I recently read McHugh J’s paper entitled: “The Judicial Method“.

McHugh J cites Gewirtz, “On ‘I Know It When I See It'”, (1996) 105 Yale Law Journal 1023 at 1025 as authority for his statement that: “The necessity for an identifiable judicial method arises from the nature of judicial power. When parties submit their disputes to a court for determination, they assume that the dispute will be decided in accordance with principles or rules that exist independently of the personal beliefs of the judge or judges who sit in that court

“I know it when I see it” is the famous quote from US Supreme Court Justice Stewart in Jacobellis v. Ohio (1964) 378 U.S. 184, 197. That case involved a question of whether a film (called “The Lovers”) was obscene or not for the purpose of the criminal law.  Of course, what Stewart J said was: “I have reached the conclusion, which I think is confirmed at least by negative implication in the Court’s decisions since Roth and Alberts, that under the First and Fourteenth Amendments criminal laws in this area are constitutionally limited to hard-core pornography. I shall not today attempt further to define the kinds of material I understand to be embraced within that shorthand description; and perhaps I could never succeed in intelligibly doing so. But I know it when I see it, and the motion picture involved in this case is not that.”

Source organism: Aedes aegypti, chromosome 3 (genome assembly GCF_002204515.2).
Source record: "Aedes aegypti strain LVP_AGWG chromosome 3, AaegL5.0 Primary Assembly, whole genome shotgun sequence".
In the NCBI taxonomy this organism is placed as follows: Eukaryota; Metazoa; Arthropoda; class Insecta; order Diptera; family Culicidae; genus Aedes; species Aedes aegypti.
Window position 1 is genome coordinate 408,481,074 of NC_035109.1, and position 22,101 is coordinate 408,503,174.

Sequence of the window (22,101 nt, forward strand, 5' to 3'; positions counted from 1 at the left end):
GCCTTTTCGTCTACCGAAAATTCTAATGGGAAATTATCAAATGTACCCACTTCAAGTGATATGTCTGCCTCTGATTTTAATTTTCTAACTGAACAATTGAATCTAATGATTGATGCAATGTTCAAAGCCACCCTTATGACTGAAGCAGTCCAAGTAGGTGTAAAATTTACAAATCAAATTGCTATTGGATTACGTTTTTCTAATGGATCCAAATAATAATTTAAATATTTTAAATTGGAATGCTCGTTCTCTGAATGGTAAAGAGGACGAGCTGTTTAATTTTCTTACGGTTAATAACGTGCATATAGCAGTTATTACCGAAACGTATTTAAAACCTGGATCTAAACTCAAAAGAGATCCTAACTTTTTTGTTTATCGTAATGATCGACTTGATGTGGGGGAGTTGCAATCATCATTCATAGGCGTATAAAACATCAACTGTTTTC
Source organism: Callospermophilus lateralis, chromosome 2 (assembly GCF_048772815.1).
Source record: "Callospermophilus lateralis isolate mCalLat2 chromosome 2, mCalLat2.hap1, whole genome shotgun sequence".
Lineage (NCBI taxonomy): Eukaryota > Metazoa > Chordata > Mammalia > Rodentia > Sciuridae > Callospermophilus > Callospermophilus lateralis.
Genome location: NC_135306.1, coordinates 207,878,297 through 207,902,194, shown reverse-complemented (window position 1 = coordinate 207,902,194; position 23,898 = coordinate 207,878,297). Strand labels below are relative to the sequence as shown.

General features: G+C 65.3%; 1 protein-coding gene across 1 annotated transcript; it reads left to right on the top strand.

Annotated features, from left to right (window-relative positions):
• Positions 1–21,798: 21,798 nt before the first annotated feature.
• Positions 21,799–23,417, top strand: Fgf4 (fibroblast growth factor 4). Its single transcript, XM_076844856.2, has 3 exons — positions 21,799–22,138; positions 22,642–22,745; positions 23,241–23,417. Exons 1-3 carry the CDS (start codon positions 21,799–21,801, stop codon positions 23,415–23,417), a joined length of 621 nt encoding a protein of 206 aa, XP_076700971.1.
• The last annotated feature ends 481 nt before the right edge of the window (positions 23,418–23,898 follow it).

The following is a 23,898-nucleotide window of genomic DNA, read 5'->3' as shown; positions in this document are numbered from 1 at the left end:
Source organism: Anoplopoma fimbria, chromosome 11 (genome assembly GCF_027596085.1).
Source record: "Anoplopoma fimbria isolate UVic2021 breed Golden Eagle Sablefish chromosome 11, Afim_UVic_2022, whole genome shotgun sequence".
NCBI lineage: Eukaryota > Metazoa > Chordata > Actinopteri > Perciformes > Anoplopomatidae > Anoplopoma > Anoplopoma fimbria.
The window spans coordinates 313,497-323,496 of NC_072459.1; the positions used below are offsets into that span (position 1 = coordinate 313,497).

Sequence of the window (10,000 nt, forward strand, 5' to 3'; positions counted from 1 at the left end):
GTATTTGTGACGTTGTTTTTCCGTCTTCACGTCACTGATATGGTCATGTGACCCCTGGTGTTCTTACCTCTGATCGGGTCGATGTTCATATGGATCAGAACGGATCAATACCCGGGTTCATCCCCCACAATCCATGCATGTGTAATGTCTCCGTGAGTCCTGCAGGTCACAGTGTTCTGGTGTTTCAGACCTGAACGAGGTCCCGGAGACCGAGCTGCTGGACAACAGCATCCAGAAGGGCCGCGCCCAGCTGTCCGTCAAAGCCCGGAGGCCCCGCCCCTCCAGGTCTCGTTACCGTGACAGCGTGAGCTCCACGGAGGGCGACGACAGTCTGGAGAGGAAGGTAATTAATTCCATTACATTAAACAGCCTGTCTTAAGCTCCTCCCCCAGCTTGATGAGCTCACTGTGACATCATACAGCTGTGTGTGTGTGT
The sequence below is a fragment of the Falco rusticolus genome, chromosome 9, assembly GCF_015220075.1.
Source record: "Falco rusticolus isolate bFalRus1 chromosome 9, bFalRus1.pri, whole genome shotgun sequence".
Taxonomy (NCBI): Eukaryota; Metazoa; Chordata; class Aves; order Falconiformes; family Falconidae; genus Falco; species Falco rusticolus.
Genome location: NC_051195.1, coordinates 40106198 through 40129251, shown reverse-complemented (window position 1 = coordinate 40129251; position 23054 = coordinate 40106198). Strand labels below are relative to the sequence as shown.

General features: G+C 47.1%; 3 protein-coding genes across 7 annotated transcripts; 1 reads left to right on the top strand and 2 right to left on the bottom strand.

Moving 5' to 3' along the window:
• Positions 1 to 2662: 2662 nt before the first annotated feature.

While we have a chuckle about that statement,  what do we think about it from the perspective of judging?

Gewirtz notes that: “The decision seems to be based on a non-rational, intuitive gut reaction, instead of reasoned analysis; it seems to be utterly subjective and personal. In addition, regardless of how Stewart actually reached his decision in the case, his written opinion raises a further problem: Instead of explaining himself with reasons, he seems just to assert his conclusion with self-referential confidence.” He then sets off in his paper to basically say the criticism is unwarranted.

All a bit high brow? Maybe, but I found it interesting.

Creative commons acknowledgment for the photograph.

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